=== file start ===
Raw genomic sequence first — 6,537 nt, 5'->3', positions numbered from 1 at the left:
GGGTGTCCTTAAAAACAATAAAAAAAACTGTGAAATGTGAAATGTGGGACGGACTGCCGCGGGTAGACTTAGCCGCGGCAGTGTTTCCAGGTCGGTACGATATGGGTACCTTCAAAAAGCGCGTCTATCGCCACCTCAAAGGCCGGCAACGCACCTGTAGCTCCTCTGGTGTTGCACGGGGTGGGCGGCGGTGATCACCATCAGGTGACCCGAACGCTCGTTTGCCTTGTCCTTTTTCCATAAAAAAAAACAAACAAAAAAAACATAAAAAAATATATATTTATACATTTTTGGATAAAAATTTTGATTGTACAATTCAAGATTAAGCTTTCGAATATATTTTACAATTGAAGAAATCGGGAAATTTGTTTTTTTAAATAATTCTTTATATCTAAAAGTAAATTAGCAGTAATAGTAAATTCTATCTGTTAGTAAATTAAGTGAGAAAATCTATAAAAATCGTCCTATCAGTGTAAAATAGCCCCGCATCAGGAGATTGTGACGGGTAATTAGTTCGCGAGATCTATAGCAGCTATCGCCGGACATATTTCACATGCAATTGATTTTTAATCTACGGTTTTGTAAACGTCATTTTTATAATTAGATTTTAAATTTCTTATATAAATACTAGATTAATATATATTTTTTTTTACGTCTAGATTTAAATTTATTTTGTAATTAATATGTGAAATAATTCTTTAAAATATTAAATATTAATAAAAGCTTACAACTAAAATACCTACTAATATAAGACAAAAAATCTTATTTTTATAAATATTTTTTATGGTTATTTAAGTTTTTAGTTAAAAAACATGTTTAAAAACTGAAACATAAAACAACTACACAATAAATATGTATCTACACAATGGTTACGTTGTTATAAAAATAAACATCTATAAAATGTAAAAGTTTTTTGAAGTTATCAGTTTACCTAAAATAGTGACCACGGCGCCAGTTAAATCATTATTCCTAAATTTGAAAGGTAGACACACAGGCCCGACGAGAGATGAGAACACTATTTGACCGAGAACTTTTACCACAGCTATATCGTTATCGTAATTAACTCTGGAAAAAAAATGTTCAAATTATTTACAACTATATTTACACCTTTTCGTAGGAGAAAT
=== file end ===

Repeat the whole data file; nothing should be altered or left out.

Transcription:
Raw genomic sequence first — 6,537 nt, 5'->3', positions numbered from 1 at the left:
GGGTGTCCTTAAAAACAATAAAAAAAACTGTGAAATGTGAAATGTGGGACGGACTGCCGCGGGTAGACTTAGCCGCGGCAGTGTTTCCAGGTCGGTACGATATGGGTACCTTCAAAAAGCGCGTCTATCGCCACCTCAAAGGCCGGCAACGCACCTGTAGCTCCTCTGGTGTTGCACGGGGTGGGCGGCGGTGATCACCATCAGGTGACCCGAACGCTCGTTTGCCTTGTCCTTTTTCCATAAAAAAAAACAAACAAAAAAAACATAAAAAAATATATATTTATACATTTTTGGATAAAAATTTTGATTGTACAATTCAAGATTAAGCTTTCGAATATATTTTACAATTGAAGAAATCGGGAAATTTGTTTTTTTAAATAATTCTTTATATCTAAAAGTAAATTAGCAGTAATAGTAAATTCTATCTGTTAGTAAATTAAGTGAGAAAATCTATAAAAATCGTCCTATCAGTGTAAAATAGCCCCGCATCAGGAGATTGTGACGGGTAATTAGTTCGCGAGATCTATAGCAGCTATCGCCGGACATATTTCACATGCAATTGATTTTTAATCTACGGTTTTGTAAACGTCATTTTTATAATTAGATTTTAAATTTCTTATATAAATACTAGATTAATATATATTTTTTTTTACGTCTAGATTTAAATTTATTTTGTAATTAATATGTGAAATAATTCTTTAAAATATTAAATATTAATAAAAGCTTACAACTAAAATACCTACTAATATAAGACAAAAAATCTTATTTTTATAAATATTTTTTATGGTTATTTAAGTTTTTAGTTAAAAAACATGTTTAAAAACTGAAACATAAAACAACTACACAATAAATATGTATCTACACAATGGTTACGTTGTTATAAAAATAAACATCTATAAAATGTAAAAGTTTTTTGAAGTTATCAGTTTACCTAAAATAGTGACCACGGCGCCAGTTAAATCATTATTCCTAAATTTGAAAGGTAGACACACAGGCCCGACGAGAGATGAGAACACTATTTGACCGAGAACTTTTACCACAGCTATATCGTTATCGTAATTAACTCTGGAAAAAAAATGTTCAAATTATTTACAACTATATTTACACCTTTTCGTAGGAGAAAT